There is a nice article at TheAtlantic.com today called Mountain Gorillas at Home. My gorilla photography pales before it so I will spare you of anything more than a link, below, but the area around the gorillas is interesting in its own right. Here are a couple of shots of where the Uganda gorillas live (there are also gorillas in Rwanda and Congo). This is a place called the Bwindi Impenetrable Forest.
Strictly speaking, it’s not quite impenetrable. There is this road through it:
Adjoining the forest are heavily farmed, terraced fields. The hills are really steep, as you can see here:
We visited the gorillas in the Virunga Mountains in Rwanda, farther down the road (See the Mountain Gorillas Gallery at EarthPhotos.com). Here are a few things I wrote at the time, when CS&W was on Typepad. I guess they ought to still work: 1, 2, 3, 4, 5, 6, 7, 8.
And while we’re here, apropos to nothing except that I just ran across this photo, and it’s also from Uganda, here is the only galloping hippo I have ever seen:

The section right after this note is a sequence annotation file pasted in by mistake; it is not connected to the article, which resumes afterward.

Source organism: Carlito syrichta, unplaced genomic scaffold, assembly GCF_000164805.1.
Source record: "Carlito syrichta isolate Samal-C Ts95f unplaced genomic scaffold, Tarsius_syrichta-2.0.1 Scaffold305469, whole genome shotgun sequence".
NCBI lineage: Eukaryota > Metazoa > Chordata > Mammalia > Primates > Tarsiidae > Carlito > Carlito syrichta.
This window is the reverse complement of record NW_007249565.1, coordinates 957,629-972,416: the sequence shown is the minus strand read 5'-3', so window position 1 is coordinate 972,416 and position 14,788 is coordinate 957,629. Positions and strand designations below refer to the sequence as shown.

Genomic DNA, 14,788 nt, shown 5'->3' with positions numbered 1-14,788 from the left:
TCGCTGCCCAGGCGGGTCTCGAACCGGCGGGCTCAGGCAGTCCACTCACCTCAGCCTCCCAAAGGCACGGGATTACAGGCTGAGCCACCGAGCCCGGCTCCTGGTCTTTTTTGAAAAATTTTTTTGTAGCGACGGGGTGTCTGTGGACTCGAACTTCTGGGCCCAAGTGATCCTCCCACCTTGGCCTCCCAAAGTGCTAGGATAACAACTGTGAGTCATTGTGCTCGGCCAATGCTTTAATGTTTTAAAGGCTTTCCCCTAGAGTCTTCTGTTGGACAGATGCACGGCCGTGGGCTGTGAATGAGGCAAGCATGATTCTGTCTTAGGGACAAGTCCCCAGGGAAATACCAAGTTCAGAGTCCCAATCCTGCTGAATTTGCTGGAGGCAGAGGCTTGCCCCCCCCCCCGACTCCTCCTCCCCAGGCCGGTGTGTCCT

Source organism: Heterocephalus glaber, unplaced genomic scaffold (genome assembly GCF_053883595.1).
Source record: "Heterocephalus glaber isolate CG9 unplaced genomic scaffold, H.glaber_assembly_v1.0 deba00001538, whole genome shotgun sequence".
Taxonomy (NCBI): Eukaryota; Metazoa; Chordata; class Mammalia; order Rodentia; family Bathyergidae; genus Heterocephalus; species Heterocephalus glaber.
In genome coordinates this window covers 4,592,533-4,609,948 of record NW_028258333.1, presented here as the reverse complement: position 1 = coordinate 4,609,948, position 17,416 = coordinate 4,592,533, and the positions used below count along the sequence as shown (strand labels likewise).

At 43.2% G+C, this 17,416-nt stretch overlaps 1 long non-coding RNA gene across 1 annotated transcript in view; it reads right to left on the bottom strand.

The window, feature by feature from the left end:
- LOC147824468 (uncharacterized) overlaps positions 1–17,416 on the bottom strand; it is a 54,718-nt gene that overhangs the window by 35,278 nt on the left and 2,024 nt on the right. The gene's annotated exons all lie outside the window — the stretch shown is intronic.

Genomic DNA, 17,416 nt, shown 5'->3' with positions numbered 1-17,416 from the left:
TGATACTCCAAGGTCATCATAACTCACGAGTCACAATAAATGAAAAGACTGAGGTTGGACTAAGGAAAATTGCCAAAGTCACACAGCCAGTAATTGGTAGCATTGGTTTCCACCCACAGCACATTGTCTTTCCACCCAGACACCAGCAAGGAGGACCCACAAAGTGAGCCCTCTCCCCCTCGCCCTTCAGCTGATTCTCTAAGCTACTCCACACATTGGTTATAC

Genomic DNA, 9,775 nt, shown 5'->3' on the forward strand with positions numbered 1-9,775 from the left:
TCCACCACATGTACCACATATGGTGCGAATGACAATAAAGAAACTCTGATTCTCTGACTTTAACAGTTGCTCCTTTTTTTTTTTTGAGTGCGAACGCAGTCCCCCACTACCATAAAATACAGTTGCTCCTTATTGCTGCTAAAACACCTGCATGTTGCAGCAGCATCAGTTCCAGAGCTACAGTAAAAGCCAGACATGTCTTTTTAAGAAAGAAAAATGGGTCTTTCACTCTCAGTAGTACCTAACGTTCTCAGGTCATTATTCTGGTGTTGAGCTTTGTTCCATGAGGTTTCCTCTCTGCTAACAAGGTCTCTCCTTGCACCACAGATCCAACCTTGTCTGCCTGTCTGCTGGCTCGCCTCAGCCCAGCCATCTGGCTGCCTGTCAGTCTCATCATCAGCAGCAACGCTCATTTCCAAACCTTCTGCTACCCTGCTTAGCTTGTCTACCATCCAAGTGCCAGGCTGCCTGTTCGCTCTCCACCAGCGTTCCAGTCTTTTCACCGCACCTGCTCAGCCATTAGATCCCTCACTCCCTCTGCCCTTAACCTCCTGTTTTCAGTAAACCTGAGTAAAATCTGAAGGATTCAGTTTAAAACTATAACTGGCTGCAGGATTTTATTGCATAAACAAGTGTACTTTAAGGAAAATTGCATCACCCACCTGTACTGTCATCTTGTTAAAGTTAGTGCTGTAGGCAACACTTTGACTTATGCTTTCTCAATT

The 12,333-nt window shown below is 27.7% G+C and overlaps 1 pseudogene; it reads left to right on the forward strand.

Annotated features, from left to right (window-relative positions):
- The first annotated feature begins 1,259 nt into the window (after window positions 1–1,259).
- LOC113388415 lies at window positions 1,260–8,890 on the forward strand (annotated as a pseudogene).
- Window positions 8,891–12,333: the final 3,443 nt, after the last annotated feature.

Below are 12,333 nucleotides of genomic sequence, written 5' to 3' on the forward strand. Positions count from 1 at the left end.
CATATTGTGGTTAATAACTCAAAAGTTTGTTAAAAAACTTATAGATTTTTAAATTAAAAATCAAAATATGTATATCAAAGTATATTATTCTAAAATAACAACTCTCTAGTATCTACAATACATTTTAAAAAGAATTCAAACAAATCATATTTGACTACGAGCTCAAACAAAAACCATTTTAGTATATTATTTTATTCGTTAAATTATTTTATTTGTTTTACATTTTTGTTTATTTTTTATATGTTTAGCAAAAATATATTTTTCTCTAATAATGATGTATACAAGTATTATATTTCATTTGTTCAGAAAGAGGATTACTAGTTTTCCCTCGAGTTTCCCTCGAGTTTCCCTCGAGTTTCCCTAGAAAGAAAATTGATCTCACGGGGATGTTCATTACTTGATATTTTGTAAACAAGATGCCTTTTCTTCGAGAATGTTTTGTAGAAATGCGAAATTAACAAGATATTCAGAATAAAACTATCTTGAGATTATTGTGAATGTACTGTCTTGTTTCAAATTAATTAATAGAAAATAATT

Click ’em all to enlarge them. And have a look at more in the Uganda Gallery and the Rwanda Gallery at EarthPhotos.com.
This photo is from one of two mountain gorilla treks we took in 2008 in the Virunga mountains of Rwanda. Click to enlarge. More photos from those treks here. And if you’re considering a trip, here are some tips I wrote, mostly on my experience with taking pictures in the jungle. See more of Rwanda in the Rwanda Gallery at EarthPhotos.com. Here are links to some of the other stories I wrote at the time: 1, 2, 3, 4, 5, 6, 7, 8. And here are all the Friday Photos.
Battles for resources, outright wars and jockeying for power never seem to stop in eastern Congo.
Four men were jailed for eight years each in South Africa on Wednesday for attempting to murder a former Rwandan general. The Kagame government in Kigali disavows knowledge of the plot, sort of.
A tweet from Anjan Sundaram () points to this scary story involving a Belgian prince, AK-47 fire, a British-registered company based opposite the Ritz in London’s Mayfair and ongoing efforts to save the Virunga Park – and its small population of mountain gorillas – on Congo’s eastern border.
One tiny personal anecdote from the Congo border, albeit from the much safer Ugandan side.
And if you’re looking for an off the beaten track travel/adventure for your next read, I recommend Anjan Sundaram’s book called Stringer, A Reporter’s Journey in the Congo.